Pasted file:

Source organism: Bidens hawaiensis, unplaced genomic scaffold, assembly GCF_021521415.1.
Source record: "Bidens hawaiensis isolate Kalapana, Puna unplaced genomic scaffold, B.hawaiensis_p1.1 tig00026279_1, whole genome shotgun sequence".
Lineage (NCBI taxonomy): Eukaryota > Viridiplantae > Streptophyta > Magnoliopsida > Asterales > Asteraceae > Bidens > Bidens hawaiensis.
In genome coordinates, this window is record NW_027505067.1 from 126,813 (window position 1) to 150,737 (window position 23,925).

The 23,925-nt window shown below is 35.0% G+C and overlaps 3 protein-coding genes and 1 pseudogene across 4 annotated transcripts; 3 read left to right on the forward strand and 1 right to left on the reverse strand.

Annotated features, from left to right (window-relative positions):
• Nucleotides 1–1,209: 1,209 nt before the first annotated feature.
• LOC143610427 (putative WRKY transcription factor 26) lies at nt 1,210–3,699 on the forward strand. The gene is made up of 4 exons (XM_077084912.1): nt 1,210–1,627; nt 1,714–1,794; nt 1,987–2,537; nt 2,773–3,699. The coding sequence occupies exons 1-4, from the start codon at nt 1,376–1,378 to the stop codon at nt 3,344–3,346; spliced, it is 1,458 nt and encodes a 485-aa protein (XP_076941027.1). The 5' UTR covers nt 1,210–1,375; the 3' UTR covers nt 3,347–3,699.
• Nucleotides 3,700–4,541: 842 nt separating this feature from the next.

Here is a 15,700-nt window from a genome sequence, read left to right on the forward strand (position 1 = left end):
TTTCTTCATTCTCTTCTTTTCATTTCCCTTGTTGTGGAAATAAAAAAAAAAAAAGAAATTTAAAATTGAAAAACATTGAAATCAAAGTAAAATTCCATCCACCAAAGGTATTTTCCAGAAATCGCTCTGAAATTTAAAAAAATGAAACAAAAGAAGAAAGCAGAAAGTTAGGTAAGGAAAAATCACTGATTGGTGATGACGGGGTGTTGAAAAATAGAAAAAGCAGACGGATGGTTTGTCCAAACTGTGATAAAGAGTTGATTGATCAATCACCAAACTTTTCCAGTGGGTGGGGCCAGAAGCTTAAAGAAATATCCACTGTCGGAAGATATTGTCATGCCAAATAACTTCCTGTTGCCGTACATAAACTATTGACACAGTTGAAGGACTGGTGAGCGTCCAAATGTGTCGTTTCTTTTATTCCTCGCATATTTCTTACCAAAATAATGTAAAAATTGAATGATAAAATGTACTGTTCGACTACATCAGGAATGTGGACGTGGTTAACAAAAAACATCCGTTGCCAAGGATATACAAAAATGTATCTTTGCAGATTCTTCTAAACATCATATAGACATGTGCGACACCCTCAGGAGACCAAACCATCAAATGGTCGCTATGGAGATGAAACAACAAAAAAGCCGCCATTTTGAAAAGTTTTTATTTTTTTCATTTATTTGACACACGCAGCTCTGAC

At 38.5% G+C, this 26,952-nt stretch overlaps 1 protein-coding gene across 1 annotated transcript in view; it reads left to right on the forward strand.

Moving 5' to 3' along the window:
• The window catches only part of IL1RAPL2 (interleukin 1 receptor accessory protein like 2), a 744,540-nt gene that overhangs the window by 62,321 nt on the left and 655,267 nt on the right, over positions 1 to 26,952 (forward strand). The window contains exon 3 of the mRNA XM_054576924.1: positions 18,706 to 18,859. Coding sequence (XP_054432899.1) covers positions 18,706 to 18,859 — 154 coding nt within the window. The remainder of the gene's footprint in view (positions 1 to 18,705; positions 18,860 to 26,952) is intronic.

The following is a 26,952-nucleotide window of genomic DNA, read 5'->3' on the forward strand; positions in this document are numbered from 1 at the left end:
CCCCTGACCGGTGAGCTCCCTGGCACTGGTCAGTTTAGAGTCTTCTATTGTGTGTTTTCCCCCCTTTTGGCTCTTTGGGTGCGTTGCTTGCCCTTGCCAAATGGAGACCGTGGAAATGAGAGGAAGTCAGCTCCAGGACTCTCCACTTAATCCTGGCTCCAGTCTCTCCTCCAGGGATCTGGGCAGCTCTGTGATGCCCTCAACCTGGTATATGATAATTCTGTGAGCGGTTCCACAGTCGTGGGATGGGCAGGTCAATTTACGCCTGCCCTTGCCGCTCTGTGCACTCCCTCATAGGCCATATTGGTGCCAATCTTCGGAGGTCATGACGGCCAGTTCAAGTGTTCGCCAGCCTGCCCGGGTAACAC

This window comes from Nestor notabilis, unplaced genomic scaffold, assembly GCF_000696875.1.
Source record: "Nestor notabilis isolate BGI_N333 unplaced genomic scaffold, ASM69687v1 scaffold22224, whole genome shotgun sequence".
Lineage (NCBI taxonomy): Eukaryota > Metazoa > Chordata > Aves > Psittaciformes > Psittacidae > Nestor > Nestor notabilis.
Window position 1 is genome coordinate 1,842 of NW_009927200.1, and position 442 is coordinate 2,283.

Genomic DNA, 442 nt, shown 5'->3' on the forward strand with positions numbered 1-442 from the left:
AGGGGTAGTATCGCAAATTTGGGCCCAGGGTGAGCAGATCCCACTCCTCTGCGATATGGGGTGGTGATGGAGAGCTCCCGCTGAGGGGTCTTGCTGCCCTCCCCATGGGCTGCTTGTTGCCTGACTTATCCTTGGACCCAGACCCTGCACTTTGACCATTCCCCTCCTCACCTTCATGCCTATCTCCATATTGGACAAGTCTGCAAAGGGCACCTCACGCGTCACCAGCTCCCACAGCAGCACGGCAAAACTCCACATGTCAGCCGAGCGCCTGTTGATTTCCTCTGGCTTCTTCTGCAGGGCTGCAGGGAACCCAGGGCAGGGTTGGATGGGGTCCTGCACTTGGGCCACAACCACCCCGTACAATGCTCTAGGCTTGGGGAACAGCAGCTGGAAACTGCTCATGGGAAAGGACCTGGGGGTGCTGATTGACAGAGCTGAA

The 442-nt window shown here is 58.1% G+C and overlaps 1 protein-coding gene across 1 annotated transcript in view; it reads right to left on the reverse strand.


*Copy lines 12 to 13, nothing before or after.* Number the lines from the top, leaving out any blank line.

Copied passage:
At 38.5% G+C, this 26,952-nt stretch overlaps 1 protein-coding gene across 1 annotated transcript in view; it reads left to right on the forward strand.

Moving 5' to 3' along the window: